Chandigarh: Commercial and other establishments in some places in Punjab remained shut on Thursday following a bandh call given by some Sikh organisations to protest against the desecration of the Sikh holy book, the Guru Granth Sahib, and the violence on Wednesday that left two people dead and several others injured.
Sources said that the effect of the shutdown could be seen in Faridkot, Muktsar and some parts of Moga districts.
Sikh organisations protesting the desecration of the Sikh holy book and the subsequent violence in some places this week called the bandh (shutdown).
At least two people were killed and nearly 70 injured, including police officials, on Wednesday in bloody clashes between police and Sikhs protesting against the desecration of the Sikh holy book, near Kotkapura town in Punjab’s Faridkot district, 230 km from here.
Punjab Chief Minister Parkash Singh Badal ordered a judicial probe into the desecration of the Sikh holy book and the violence later.
Punjab Deputy Chief Minister Sukhbir Singh Badal on Wednesday announced a Rs 1 crore reward to anyone giving information about those involved in the desecration of Guru Granth Sahib at Bargari village in Faridkot district.
Himachal Pradesh Governor Acharya Devvrat on Sunday expressed concern over the rise in drug addiction, particularly among the youth in the state, and called for concerted efforts to tackle the menace.
“Effective steps have been taken by the government and police administration, but we all need to work together in this direction,” he said at the inauguration of the centuries-old Lavi Fair in Rampur town, which was once a centre of barter trade with Tibet.
He called upon the people to promote natural farming. The state government has made a provision of Rs 25 crore to promote natural or organic farming to produce chemical-free food.
The 400-year-old Lavi Fair has undergone a sea change with the rural folk’s changing lifestyles and aspirations, resulting in a greater sale of gadgets and automobiles than traditional items such as farm implements, livestock and dry fruits.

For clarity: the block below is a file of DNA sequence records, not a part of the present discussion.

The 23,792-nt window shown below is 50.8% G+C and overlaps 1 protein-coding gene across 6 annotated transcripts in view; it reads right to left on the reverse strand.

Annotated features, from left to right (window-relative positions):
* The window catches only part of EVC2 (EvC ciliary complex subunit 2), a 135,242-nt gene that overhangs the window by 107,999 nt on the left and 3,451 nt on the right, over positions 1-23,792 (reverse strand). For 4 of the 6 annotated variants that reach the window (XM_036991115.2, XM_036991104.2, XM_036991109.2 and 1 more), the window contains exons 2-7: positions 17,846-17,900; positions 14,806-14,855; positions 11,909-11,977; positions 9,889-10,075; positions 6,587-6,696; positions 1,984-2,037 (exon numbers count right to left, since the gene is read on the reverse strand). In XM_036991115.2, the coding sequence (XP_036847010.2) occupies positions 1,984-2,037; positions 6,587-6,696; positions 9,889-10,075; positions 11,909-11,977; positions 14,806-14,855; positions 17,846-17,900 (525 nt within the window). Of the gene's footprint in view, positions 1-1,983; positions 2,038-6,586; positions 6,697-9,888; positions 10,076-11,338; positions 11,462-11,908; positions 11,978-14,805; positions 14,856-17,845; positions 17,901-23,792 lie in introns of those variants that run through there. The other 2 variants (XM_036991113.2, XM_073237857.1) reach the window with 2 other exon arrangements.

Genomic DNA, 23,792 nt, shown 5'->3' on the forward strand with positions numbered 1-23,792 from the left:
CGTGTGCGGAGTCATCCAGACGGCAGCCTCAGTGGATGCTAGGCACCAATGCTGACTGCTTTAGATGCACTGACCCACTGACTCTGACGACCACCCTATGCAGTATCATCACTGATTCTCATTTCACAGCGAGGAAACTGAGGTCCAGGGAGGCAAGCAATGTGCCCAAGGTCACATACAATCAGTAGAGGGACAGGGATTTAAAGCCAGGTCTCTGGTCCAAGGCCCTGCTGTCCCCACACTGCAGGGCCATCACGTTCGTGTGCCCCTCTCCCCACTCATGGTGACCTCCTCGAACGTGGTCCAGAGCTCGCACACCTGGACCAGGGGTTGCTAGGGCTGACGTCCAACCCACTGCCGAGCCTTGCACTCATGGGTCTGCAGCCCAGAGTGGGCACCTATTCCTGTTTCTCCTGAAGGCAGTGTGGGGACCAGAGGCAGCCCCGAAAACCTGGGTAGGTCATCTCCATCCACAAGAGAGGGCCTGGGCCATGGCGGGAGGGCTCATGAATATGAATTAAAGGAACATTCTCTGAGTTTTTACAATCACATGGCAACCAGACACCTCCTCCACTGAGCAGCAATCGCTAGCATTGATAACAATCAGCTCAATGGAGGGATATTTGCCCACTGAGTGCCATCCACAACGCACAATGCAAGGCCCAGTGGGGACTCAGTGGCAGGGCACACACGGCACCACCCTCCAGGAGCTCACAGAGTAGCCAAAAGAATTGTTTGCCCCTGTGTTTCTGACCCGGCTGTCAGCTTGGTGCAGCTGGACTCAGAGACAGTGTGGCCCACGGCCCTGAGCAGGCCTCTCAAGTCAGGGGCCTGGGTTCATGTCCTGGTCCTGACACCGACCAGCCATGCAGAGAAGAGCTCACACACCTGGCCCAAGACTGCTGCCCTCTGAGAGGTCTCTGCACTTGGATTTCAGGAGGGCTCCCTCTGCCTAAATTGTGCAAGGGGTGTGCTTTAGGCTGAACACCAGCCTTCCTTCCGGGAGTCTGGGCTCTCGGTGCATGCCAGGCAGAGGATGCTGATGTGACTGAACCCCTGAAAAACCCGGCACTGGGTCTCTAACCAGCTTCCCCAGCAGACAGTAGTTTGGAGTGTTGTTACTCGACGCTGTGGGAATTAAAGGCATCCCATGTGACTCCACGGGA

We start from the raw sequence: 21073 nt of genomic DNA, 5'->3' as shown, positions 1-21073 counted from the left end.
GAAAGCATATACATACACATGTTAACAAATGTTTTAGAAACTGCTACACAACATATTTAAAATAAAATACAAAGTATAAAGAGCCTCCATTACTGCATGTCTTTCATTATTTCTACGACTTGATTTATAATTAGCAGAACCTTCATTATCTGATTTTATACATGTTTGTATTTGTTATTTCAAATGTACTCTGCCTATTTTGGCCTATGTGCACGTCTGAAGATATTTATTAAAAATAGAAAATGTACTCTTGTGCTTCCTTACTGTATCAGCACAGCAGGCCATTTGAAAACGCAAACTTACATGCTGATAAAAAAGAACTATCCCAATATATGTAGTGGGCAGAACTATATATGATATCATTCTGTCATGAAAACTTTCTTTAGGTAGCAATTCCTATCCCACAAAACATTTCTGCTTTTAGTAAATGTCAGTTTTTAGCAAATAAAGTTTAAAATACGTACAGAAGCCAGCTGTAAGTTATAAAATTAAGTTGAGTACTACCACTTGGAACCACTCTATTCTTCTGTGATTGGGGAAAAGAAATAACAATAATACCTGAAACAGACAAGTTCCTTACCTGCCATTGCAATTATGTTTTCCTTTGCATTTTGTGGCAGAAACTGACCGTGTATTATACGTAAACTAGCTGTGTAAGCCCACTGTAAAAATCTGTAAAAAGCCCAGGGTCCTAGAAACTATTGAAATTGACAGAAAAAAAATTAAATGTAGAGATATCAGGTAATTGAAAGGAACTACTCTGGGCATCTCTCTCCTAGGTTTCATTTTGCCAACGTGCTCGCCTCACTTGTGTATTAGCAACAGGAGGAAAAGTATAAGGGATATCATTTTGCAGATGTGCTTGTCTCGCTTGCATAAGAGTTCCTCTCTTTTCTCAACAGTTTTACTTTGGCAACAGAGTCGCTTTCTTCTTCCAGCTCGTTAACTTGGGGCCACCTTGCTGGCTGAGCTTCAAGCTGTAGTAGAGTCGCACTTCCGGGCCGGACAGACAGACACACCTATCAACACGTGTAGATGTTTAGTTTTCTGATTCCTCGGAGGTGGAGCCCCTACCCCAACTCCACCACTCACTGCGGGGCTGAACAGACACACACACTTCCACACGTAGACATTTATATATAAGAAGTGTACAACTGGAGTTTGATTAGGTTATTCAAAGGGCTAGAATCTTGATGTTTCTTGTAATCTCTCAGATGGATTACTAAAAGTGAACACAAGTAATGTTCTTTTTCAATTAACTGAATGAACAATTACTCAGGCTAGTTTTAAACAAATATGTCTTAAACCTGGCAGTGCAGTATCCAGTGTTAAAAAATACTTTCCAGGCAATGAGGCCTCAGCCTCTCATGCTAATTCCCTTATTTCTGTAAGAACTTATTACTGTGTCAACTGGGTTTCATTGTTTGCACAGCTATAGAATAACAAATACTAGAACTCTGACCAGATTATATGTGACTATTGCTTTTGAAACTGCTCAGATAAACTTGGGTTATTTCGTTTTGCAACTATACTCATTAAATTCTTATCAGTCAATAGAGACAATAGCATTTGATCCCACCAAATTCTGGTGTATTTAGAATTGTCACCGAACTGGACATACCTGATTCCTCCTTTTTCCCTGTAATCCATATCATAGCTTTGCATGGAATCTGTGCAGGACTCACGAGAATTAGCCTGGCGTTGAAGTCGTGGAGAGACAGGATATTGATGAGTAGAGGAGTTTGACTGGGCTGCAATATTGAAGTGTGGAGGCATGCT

The fair dates back to the time when Raja Kehari Singh of Rampur Bushahr state signed a treaty to promote trade with Tibet.
Rampur, 120 kilometres from state capital Shimla, was once a major trade centre as it is located on the old silk route connecting Afghanistan, Tibet and Ladakh in Jammu and Kashmir.
“People have stopped buying farm implements, horses and sheep. Now, they prefer to shop luxury goods like television sets and automobiles,” trader Ishwar Goyal told IANS.
Chief Minister Jai Ram Thakur will preside over the concluding session of the fair on November 14.
Another trader Deepak Negi said Rampur was a centre of trade before the 1962 India-China war.
The traders from Tibet used to bring raw wool, butter, herbs and leather products and bartered them for wheat, rice, farm implements and livestock.
“Now, the traders from across the border have stopped coming. Indian multinational companies come here to sell their products. The fair has largely lost its relevance,” he added.
A three-day horse trade-cum-exhibition was organised before the beginning of the Lavi Fair. The main attraction during the exhibition were the Chamurthi horses – an endangered species known as the ‘Ship Of the Cold Desert’. Being a surefooted animal, it is mainly used for transporting goods in the Himalayas.